Try out this Electric Paint Roller from Wagner which makes it very easy to paint owing to its auto-feed control which keeps providing paint continuously on demand. Further, it can also be attached to any container having a capacity ranging from 1 to 5 gallons.

Is it suitable for painting my bike gas tank?

A paint roller is not a good choice to paint a circular shaped gas tank.

5. Diaphragm Paint Sprayer

The diaphragm paint sprayer uses one of the most advanced mechanisms. The motor generates a hydraulic pressure which pulls the diaphragm resulting in a vacuum inside the pump. The vacuum creates pressure inside the chamber which draws up the paint from the paint container and supplies it to the hose connected with the outlet.

The entire process can deliver a balanced flow of the coating material. The paint can be atomized evenly and smoothly due to the absolute absence of vibrations due to the pressure.

Best for:

You can use the diaphragm pump without any hesitations for large surfaces which may or may not require detailing.

Where to find one?

You can check out this Airless Electric Paint Sprayer that can give out a maximum flow of 5 liters per minute.

Is it suitable for painting my bike gas tank?

From the viewpoint of performance the diaphragm paint sprayer is a yes but using it for a project as small as painting a gas tank can make it very costly and inefficient.

6. Aerosol Paint Spray Cans

Spray cans have a mechanism identical to that of deodorant sprays. It has a valve outlet which releases paint with a firm application of pressure. It is paint canned in a metal container. It is very small and handy to use and you don’t need to refill it like other spray painters.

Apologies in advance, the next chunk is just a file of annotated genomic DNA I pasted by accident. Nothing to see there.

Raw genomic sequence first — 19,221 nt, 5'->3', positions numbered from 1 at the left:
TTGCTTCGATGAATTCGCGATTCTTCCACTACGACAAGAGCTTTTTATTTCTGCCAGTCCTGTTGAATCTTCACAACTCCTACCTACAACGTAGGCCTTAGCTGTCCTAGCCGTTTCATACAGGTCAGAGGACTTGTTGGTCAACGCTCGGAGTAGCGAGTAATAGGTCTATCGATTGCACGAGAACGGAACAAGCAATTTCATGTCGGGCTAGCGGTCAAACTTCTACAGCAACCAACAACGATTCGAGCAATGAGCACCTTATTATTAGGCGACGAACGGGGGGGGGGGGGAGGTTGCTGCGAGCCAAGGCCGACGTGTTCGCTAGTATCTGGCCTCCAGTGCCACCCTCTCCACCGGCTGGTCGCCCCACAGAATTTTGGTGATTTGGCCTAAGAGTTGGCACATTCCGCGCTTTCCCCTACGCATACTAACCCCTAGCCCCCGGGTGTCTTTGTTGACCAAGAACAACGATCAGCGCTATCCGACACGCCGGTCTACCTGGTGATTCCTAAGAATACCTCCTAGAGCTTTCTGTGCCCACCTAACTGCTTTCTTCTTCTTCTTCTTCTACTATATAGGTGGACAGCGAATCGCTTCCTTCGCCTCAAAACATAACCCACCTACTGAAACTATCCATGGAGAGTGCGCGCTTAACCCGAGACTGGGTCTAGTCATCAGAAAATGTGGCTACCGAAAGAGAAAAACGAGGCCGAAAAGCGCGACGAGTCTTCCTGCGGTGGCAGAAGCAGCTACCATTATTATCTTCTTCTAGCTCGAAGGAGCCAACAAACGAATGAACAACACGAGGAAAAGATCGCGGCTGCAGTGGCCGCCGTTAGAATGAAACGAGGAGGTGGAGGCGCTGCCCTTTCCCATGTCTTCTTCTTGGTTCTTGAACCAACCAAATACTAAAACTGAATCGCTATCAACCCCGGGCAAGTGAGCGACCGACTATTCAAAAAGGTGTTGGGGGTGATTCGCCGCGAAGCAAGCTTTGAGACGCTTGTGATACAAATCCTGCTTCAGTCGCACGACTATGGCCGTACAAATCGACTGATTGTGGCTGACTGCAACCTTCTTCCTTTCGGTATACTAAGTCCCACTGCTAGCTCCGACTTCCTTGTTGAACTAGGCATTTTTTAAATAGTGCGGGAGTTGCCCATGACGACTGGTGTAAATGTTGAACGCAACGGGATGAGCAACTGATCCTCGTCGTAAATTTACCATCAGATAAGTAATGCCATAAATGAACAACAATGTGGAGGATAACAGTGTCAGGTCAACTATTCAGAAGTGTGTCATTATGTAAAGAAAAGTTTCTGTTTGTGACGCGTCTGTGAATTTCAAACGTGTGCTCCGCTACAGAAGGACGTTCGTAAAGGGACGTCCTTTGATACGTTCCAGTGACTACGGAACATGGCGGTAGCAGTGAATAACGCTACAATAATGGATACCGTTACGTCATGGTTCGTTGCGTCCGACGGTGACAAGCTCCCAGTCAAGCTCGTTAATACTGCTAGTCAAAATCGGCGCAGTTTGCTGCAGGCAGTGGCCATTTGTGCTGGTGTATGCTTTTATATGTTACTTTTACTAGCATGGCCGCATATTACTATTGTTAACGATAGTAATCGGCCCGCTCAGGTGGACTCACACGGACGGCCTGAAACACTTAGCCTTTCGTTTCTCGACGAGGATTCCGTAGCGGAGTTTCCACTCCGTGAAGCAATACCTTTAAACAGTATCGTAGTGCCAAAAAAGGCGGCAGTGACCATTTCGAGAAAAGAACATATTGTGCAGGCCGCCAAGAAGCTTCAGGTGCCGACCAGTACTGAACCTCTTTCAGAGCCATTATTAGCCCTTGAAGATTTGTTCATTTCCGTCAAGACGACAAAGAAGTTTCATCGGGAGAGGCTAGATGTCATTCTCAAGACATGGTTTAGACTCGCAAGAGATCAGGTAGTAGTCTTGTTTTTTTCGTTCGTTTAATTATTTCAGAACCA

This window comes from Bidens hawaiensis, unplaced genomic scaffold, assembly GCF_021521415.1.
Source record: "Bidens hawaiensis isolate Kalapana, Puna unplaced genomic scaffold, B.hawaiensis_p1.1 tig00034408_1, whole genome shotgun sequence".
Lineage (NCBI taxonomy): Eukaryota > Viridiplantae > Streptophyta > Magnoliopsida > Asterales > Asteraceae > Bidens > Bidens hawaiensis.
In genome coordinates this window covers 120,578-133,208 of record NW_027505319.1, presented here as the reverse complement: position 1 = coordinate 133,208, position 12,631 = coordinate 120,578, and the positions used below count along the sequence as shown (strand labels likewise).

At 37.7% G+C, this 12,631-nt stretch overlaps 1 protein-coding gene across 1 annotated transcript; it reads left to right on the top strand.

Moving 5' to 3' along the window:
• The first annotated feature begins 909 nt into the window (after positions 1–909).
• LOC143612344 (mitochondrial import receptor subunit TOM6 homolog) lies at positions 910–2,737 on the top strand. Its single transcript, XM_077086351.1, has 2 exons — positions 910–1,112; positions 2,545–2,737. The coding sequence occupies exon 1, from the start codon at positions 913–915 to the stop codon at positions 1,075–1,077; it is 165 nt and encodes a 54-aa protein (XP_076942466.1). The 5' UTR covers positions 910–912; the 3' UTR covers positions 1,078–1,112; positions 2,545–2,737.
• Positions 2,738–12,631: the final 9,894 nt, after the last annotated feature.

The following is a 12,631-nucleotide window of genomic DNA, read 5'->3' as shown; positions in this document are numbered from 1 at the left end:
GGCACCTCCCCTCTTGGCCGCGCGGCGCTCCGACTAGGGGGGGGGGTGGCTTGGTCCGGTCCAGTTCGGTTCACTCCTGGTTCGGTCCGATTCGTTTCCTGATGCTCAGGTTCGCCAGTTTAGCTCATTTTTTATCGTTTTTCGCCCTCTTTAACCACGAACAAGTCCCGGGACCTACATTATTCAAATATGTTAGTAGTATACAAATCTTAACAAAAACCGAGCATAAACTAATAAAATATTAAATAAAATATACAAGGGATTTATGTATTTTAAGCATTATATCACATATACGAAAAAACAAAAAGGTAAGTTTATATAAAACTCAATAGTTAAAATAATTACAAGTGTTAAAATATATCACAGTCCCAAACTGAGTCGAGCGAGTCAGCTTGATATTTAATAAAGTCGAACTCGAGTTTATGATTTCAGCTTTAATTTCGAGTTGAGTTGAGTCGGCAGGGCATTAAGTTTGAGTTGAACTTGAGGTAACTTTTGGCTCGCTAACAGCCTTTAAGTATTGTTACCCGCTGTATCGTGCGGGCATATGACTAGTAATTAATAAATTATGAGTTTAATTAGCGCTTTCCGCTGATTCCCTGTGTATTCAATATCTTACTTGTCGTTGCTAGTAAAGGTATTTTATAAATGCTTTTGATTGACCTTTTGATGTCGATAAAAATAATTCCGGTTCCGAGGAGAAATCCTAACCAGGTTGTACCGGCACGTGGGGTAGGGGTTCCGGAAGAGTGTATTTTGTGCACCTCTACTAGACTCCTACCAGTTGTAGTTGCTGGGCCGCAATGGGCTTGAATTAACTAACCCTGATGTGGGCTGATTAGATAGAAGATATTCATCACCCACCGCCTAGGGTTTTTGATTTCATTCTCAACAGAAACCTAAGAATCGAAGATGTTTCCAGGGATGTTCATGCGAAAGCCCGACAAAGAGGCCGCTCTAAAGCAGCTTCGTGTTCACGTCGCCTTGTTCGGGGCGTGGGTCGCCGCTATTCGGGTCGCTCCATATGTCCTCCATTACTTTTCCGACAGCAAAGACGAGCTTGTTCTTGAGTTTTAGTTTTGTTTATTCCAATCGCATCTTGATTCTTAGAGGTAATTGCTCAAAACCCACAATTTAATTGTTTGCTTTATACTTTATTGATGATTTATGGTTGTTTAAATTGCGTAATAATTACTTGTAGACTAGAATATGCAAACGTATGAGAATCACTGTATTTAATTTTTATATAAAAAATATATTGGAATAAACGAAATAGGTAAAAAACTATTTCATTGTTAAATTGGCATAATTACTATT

Best For:

Spray cans are the best option for smaller smooth and round surfaces, ideal for a bike gas tank.

Where to find one?

One can pretty much find good quality aerosol paints easily. Some of them are great and a few of them can be of even fantastic quality. A few brands manufacturing aerosol spray paints include Rust-Olem, Montana, Abro, Nippon etc.

Each product can have a special feature, for example, the Rust-Oleum 245220 Universal All Surface Spray Paint can be used universally on all surfaces like metal, wood, plastic, aluminum, and wicker.

If you are looking for a sturdy heat resistant paint then you ought to try Thermal Protection Spray by Paul Mitchell. Further, if you are looking for a variety of fluorescent colorants Keson SP20B Ultra-Mark could be the best choice for you.

Is it suitable for painting my bike gas tank?

Both usage and unmatched accuracy are what makes the aerosol well-liked amongst amateurs and professional restorers. This is one of the best products to opt for small projects like painting a gas tank in our case.

HLVP  V/S. AEROSOL: WHICH ONE IS BETTER?

To compare these two options we need to consider finish quality, blending ability, need to apply coat layer, cost-effectiveness, durability, maintenance demands, control, and much more. If we were to critically evaluate the HLVP from the viewpoint of all the above-mentioned criteria we can conclude that it is relatively costlier, less effective, and much more difficult to clean. In comparison, you just need 2-3 spray cans to completely refurbish the gas tank without any major monetary sacrifices and you don’t even need to maintain or clean the mess up because there ain’t going to be one.

One another major factor to be considered while choosing between the two is your specific needs. If you just want to paint two to three bikes then there’s absolutely no reason to install heavy machinery like an air compressed paint sprayer. But if you are managing a refurbishing or restoring business then it is smarter to install proper apparatus because it can run for a long time. But do not forget, the cleaning process is going to call for too much effort.

HOW TO PAINT A GAS TANK LIKE A PRO

Painting your bike for the first time can seem to be too much to comprehend, but this simplified guide can make your job a lot easier.

A long list of apparatus

Before we begin, here’s a list of things we will need to complete the task at hand:

  • Sandpaper block and sandpaper – types 80, 120, 2000 grit wet and dry
  • Tack Cloth
  • Newspaper/ Plastic Sheets
  • Safety glasses
  • Respirator
  • Tow strap
  • Bondo
  • Bondo Scraper
  • Green self-etching primer
  • Painter’s tape
  • Paint thinner
  • Automotive spray paint